Her hands are again mentioned in detail as under Jesse s chin as she was sleeping. The narrator holds on to that soft-chinned innocence. Jesse s hands are spoken of holding onto the narrators hipbones as she professes her love. This leaves the narrator feeling better after a tragic memory in the previous paragraph. Both of the lovers hands are referred to one last time, at the very end almost in a coming together, unifying the two bodies to one.
Detachment is also used as a survival method in the way the narrator responds to Jesse s comments and questions.
How wonderful to have such a large family
I cannot say a word
How many of you were there?
I do not answer
She lies to Jesse rather than spoils her ideas. When Jesse speaks of children the narrator has all these terrible ideas and memories, yet she says nothing, even though she realizes it is condemning them. She also lies about frivolous things, such as how her grandmother smells, telling Jesse she has the fragrance of lavender when it was really a odor of snuff and sweat. All this effort to protect the innocence that the narrator and in turn, Allison clings to.
Surviving the abuse that is told in this story is a feat in itself and in Allison s life serves as an example of the widespread effects that abuse can have on an individual. Could such emotionally and sexually charged material be handled as a memoir? One way Allison says this is possible is through the element of fiction. Her distance as she writes about the horrifying tales is kept through her lack of sentimental words. She uses the narrator to tell her story and never really describes the narrator s feelings while the abuse is going on.
Almost always, we were raped, my cousins and I. That was some kind of joke, too. It wasn t funny for me in my mama s bed with my stepfather, not for my cousin Billie, in the attic with my uncle, not for Lucille in the woods with another cousin, for Danny with four strangers in a parking lot, or for Pammie who made the papers.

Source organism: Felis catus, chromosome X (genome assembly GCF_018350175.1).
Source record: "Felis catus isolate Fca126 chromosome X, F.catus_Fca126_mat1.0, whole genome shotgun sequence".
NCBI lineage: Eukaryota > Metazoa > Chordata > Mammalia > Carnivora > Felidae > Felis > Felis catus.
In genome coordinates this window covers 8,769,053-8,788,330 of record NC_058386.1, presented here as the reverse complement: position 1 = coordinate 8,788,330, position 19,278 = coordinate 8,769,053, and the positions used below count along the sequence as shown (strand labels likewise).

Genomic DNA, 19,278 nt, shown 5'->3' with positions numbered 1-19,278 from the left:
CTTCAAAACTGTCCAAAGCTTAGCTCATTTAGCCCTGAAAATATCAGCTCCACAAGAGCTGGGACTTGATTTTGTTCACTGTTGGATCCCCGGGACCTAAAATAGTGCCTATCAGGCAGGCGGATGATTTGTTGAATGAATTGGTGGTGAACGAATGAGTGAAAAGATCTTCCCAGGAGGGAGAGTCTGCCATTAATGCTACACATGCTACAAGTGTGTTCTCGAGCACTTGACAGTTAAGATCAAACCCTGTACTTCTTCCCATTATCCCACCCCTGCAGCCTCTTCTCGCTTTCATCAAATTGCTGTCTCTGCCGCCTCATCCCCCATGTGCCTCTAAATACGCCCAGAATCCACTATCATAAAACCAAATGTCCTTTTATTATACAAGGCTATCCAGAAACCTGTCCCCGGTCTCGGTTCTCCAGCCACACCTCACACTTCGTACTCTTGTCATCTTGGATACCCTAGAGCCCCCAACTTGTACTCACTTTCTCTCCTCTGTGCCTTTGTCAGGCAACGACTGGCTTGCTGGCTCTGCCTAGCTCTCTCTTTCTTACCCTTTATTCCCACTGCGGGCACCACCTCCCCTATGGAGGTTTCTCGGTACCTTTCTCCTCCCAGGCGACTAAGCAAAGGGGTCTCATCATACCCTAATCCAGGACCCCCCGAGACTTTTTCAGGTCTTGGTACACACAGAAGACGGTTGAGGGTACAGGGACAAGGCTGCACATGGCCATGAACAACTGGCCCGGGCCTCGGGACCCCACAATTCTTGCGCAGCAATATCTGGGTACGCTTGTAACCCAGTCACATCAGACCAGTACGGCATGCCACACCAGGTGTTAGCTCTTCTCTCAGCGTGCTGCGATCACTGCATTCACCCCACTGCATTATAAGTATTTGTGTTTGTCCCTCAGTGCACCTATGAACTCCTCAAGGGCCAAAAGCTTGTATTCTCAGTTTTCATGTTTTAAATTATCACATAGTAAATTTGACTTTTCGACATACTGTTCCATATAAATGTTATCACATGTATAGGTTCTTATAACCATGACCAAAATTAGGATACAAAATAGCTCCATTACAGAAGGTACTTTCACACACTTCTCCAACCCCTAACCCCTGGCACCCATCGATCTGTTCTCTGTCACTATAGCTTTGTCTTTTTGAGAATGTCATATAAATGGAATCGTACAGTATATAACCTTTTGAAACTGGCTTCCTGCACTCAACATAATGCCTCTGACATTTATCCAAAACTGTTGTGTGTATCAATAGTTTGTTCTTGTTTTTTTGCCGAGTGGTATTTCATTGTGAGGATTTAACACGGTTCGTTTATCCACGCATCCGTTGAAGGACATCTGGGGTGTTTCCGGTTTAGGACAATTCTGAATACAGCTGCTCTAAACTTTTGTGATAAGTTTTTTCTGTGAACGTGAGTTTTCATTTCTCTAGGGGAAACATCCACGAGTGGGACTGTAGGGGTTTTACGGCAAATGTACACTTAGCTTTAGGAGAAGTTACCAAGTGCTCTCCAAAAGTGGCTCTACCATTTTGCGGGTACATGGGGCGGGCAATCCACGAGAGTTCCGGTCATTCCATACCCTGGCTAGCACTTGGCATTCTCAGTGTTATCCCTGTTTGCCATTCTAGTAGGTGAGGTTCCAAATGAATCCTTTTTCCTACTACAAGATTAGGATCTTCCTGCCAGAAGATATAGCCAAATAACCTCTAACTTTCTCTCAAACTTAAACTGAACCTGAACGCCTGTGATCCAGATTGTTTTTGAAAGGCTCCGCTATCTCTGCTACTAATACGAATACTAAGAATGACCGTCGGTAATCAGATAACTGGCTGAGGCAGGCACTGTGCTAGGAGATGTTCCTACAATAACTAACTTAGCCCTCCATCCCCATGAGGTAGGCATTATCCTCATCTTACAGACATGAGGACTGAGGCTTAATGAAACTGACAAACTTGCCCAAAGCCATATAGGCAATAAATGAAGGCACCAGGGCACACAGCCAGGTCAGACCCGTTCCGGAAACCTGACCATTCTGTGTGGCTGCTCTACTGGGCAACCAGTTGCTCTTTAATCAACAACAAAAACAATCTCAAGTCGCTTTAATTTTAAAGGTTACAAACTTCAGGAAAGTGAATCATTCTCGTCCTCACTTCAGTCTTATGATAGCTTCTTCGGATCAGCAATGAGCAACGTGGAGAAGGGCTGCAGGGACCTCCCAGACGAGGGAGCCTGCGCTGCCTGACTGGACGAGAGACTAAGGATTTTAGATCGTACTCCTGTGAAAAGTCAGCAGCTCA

The reader only hears about feelings of terror and fear when Allison writes the narrator out of the past and back in the safety of the present with Jesse. By writing this story as a series of flashbacks, Allison provides a sense of intermittent comfort. After each dreadful tale of abuse, incest, and murder is unfolded, the reader is brought back to Jesse for a bit of solace and comfort.
In each of these horrible stories the character takes this abuse as if there is no alternative and that it is their predestination.
Very slowly we stood up, embarrassed, looked at each other. We knew. If you fight back, they kill you.
To survive sometimes you collude with the lie, but real survival is to refuse to collude anymore. Allison s writing is her own means of self-exploration. She actually believed that her stepfather had a right to beat her. In an interview with Carolyn Megan that was published in the Kenyon Review, she describes the sexual abuse as the least destructive part of it. The worst was the repeated words of how contemptible she was in her stepfather s eyes. This was drilled into her until she began to believe it and that was the greatest damage.
Allison does not down play the incestuous acts but does leave out much of the graphic details that some author use to eroticism incest and family violence into a pornography of victimization.. There is no description of genitals, there s no description of the actual act of intercourse except from the perspective of a child who is being hurt terribly. It is the absence of gratuitous detail that turns the focus on the survival and the aftermath and not on the unfortunate acts in her story.
Allison s writing is marked by a pronounced and sometimes painful passion for life. It is simple and never showy which gives it a enhanced credibility. Every review that I have read has discussed the element of truthfulness in Allison s words and that is rare. She writes with distance and displacement to convey these truths in a way that makes it real for her. Her words burn into the mind, cleansing and scarring at the same time, and when it is finished the reader has experienced the truth.